But that 40 mile stretch between their facilities up in Hudson Falls and the federal dam at Troy is a hot spot, there’s PCBs shore to shore, bank to bank and there’s a great opportunity to clean those up because that 40 mile stretch serves as an ongoing source of 500 pounds of PCBs that come over the dam every year, down to the lower estuary and that means that the PCB levels in fish are being maintained at levels that are too high, that exceed the FDA and the EPA regulations. So that’s why we had to close a number of the commercial fisheries on the Hudson like the striped bass and eel and others because of the PCB contamination. So until we remove, you know, the couple hundred thousand pounds of PCBs that are in that hotspot area, we’re not going to remove or eliminate the source of PCBs down in the lower part of the river and until we do that we won’t be able to reopen those fisheries.
So that’s one issue, another issue is sewerage, you know, the Clean Water Act helped us to force municipalities to build these sewerage treatment plants up and down the river. But now these plants are 30, 40 years old some of them and they’re starting to fail. So we need serious help from the federal government in particular and from the state government as well to get these municipalities the money they need to upgrade or to replace these plants because we’re now starting to have ongoing regular discharges, unintended discharges of raw or partially treated sewerage into the Hudson and if we continue at this pace, swimming in the Hudson at one point will no longer be safe and even now, you don’t wanna swim after it’s been raining, near one of these sewerage treatment plants, especially ones that combine their sewerage and their storm water because you almost certainly will have a discharge.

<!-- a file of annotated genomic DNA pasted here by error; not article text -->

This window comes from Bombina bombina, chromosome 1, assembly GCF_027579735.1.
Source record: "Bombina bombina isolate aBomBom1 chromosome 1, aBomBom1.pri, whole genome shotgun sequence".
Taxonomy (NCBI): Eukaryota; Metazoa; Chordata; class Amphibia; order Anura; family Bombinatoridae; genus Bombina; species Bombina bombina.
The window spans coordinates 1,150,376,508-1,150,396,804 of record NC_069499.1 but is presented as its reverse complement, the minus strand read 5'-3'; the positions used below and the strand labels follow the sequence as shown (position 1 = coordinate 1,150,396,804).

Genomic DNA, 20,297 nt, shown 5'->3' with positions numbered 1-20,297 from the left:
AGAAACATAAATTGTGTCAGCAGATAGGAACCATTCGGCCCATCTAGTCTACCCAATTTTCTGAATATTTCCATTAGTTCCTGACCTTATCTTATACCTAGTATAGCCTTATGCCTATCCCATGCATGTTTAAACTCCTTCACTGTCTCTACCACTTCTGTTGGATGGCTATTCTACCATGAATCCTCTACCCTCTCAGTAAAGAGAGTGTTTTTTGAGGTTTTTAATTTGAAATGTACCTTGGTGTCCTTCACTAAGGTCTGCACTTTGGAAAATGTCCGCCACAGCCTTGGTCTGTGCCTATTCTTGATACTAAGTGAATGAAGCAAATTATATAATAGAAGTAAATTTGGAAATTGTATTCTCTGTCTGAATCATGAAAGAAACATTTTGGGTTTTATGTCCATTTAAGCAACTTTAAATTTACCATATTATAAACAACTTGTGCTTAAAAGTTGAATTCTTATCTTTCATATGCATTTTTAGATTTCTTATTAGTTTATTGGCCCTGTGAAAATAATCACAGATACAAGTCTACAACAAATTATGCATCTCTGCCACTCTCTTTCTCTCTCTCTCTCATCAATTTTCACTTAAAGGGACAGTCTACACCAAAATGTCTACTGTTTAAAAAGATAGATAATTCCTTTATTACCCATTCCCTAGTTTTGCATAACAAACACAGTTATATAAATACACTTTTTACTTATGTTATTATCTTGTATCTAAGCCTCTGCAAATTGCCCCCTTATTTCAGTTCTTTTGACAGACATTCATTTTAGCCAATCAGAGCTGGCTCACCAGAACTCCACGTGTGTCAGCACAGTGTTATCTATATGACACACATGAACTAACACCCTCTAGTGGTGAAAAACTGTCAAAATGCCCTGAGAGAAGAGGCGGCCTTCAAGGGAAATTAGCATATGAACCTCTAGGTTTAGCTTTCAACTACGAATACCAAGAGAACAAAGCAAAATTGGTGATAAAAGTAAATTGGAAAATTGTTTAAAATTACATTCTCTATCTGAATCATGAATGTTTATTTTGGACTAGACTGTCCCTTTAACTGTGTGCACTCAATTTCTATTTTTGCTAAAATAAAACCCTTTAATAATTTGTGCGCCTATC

So it’s a major problem in New York City; it’s a major problem in Albany; it’s a problem in Yonkers and some of the other larger towns along the river. So, you know, there’s definitely still a number of issues that are of concern. One more that I just really wanna mention because it reflects a new report that we’re just about to issue, which is despite what we had thought, while there were improvements over the last 40 years, a lot of the signature fish of the Hudson are actually in various states of decline; 10 of the 13 fish that our researchers looked at are in various states of decline. We’re talking about the American Shad, the Atlantic Sturgeon, the Tom Cod, the American Eel, these fish are in trouble and there’s all kinds of possible explanations. One is actually global warming, potentially, we’ve already started to see the Hudson River average temperature’s going up by a couple of degrees even now and that can radically affect a lot of these species ability to come up into the river and spawn, reproduce successfully.
Secondly, you’ve got a lot of invasive species like the Zebra Mussel which have radically changed the food chain in the Hudson and basically removed a lot of the phytoplankton and other food sources of some of these fish. You’ve got these old, 5 old antiquated power plants on the Hudson which withdraw huge volumes of water from the Hudson every single day. Indian Point, which is the nuclear facility, alone, withdraws 2.4 billion gallons per day from the Hudson. That is almost twice as all of New York City combined uses on a daily basis in terms of water consumption. So this one plant is causing enormous impacts.
The inside story of one of the most successful environmental restoration projects in U.S. history.